How-To's

Every method begins with “new” – Code smells series

This post is part of a 10-week series by Dino Esposito (@despos) around a common theme: code smells and code structure.

Last week, we looked at additional ways of bringing the code language closer to the business language. Today, we will discuss the usage of new vs. factory methods, and if we can make our business logic even more understandable.

In this series:

Constructors and factories

In object-oriented languages, common ways to get a new instance of a type are using a constructor or using a factory method.

A constructor is a method in the class that enjoys special treatment from the compiler, and is defined with a specific syntax compared to other methods. In both Java and C#, the constructor is a method that has the same name as the class and can’t be called explicitly on an existing instance, unless via reflection or via System.Runtime.

A factory method is a – typically static – method that returns an instance of the class. Internally, a factory method uses a constructor, whether publicly exposed or protected.

Since the very early days of object-oriented programming, constructors have been the preferred and most common way to create new instances of types. Constructors are simple to understand and trivial to implement. So why should their use be questioned?

Constructors are easy and natural to use as everyone learns object-oriented programming beginning with constructors, but they are hardly business-specific. In addition, constructors are unnamed methods that are only distinguished by length and structure of the parameter list.

In programming, a good practice is to start coding a class using constructors, and then, if you figure out that too much work is required to get new instances, refactor to factory methods. Other situations that warrant this include having too many parameters, too many use-cases, or conditional logic. In such scenarios, a factory method is a good way to encapsulate details.

Constructors are not functional methods and it is recommended that they only contain code that does minimal work and never throw exceptions. Constructors exist since the first day of object-oriented programming, and for many years alternatives looked like fancy things, mostly good for pundits. The advent of domain-driven design (DDD), however, put constructors and their alternative – factory methods – under a different light.

You use constructors to create new instance of classes, but in a DDD scenario you only create instances if you have a business reason. And when you have a business reason to create an instance of a class, then you also have a name for that reason or case. Why then go with an unnamed method?

Let’s say you have a class that represents a sport match, and you’re creating a scoring application. Business-wise, you have at least two scenarios to address: a new match to score from the beginning, and a match that resumes from a known score. In terms of constructors, you can have the following:

public class Match
{
    public Match()
    {
        Point1 = 0;
        Point2 = 0;
    }
 
    public Match(int p1, int p2)
    {
        Point1 = p1;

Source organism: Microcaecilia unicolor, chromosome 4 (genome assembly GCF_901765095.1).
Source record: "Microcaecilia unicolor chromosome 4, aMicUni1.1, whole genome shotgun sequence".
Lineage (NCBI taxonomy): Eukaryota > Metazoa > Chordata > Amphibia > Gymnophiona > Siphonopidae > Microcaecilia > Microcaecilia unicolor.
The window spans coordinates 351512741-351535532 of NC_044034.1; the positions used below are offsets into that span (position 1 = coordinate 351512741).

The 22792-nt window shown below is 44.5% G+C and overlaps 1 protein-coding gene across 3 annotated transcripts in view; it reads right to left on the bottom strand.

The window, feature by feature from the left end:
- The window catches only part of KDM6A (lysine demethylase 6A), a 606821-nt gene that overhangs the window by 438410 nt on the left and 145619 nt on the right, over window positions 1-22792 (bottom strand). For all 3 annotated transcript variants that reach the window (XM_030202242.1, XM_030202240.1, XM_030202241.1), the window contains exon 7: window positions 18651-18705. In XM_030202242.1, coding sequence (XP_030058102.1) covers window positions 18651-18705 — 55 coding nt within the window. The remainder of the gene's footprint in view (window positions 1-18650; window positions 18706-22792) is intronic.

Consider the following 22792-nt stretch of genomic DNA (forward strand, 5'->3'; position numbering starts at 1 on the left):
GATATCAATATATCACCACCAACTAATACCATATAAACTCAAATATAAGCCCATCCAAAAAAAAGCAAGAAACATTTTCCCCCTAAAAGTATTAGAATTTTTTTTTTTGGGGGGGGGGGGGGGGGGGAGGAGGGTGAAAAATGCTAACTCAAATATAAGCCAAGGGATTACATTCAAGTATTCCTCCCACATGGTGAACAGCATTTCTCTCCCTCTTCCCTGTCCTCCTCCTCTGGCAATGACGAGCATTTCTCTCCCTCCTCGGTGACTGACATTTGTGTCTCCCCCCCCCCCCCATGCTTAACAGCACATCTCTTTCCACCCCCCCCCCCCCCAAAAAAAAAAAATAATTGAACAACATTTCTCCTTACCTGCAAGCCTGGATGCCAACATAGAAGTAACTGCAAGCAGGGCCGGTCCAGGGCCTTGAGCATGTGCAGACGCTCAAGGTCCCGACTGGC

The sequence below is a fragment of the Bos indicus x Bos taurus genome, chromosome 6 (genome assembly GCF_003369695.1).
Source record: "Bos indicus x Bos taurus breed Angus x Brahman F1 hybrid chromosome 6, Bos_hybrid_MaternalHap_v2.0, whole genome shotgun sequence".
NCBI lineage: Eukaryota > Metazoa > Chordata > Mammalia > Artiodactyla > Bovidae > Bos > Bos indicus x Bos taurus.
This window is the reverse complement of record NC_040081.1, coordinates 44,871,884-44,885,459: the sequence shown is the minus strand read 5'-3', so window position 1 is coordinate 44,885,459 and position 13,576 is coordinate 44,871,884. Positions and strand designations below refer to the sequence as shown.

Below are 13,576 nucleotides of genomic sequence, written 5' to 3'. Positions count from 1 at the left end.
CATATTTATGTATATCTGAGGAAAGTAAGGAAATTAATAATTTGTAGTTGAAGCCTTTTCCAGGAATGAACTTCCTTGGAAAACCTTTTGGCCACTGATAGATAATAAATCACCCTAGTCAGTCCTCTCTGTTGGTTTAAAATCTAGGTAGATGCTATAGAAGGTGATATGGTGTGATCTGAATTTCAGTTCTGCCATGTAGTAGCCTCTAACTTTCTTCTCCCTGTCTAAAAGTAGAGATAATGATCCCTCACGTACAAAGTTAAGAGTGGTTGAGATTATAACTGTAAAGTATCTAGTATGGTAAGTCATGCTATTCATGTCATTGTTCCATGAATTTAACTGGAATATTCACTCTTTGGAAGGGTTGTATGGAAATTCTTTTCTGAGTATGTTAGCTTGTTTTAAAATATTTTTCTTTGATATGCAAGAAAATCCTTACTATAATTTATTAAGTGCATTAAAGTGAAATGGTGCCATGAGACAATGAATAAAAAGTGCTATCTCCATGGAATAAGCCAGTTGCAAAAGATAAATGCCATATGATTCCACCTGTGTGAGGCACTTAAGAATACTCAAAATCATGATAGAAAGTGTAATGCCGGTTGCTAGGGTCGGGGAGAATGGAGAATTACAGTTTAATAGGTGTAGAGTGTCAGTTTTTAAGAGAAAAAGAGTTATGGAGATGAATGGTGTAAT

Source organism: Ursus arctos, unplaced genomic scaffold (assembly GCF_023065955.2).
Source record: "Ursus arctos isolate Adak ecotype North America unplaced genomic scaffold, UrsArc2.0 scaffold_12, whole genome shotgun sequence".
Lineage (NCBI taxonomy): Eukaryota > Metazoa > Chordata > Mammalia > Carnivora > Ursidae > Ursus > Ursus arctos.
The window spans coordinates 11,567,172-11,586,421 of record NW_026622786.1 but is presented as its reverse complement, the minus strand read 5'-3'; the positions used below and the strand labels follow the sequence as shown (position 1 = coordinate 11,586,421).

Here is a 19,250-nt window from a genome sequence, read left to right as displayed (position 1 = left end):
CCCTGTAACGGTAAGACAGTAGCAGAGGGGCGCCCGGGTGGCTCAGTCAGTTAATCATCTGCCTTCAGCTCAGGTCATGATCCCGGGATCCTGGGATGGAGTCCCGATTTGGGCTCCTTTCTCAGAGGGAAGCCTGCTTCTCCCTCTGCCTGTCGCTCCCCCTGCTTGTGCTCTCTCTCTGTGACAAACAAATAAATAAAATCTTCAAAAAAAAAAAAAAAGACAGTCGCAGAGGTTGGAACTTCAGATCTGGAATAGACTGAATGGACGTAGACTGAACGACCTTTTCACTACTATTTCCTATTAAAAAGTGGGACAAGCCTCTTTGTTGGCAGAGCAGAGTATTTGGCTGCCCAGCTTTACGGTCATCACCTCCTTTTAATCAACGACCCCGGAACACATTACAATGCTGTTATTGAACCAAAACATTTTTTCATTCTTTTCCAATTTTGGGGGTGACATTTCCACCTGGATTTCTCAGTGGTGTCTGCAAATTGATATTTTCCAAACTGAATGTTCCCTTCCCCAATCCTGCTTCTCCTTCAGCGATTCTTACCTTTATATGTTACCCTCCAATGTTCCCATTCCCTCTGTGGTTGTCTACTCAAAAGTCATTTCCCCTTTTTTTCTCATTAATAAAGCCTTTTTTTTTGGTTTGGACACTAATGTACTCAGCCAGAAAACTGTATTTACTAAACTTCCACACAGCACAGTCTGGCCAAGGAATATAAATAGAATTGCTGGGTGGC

Point2 = p2;
    }
 
    public int Point1 { get; private set; }
    public int Point2 { get; private set; }
 
    // More code
}

No doubt, the following code would work:
var newMatch =  new Match();

var resumedMatch =  new Match(1, 2);

Business-wise, though, don’t you think the following is a cleaner and more descriptive approach?
var newMatch =  Match.StartNew();

var resumedMatch =  Match.ResumeFrom(1, 2);

In the end, a series of factory methods explains why you may ever need to have a new instance of that entity.

The proposed example is deliberately simple, but it shows the fundamental reasons for considering refactoring your constructors (or at least some of them) to factory methods. The primary reason is expressiveness and adherence to the business domain.

Turning constructors into factory methods can be manual work, or it can be a task you leave to a refactoring tool. In ReSharper and Rider, for example, we can highlight the lines and use the context menu to Extract Method (Ctrl+R, M).

Extract method from code

A factory method requires a bit of extra work, as you have to mark the method as static and call the (default) constructor.

public static Match StartNew()
{
    var match = new Match
    {
        Point1 = 0,
        Point2 = 0
    };

    return match;
}
 
public static Match ResumeMatch(int p1, int p2)
{
    var match = new Match
    {
        Point1 = p1,
        Point2 = p2
    };

    return match;
}

Sometimes, factory methods might be hard to distinguish from other static methods, making it more difficult to distinguish them from other non-factory static methods. In such cases, you can always group your factory methods into a separate factory class.
public static class MatchFactory
{
    public static Match StartNew()
    {
        // ...
    }

    public static Match ResumeMatch(int p1, int p2)
    {
        // ...
    }
}

In summary, static factory methods have some clear advantages in business logic:

  • Factory methods are named methods
  • Factory methods may use internal optimization techniques such as object pooling
  • Factory methods may return any compatible type

Factory methods also increase readability, let you stay closer to the ubiquitous language of the business domain, and to some extent also reduce code verbosity.

A logical next step would be to look at dependency injection, wouldn’t it? That’s what we will be doing next week!

Download ReSharper 2018.1.2 or Rider 2018.1.2 and give them a try. They can help spot and fix common code smells! Check out our code analysis series for more tips and tricks on automatic code inspection with ReSharper and Rider.

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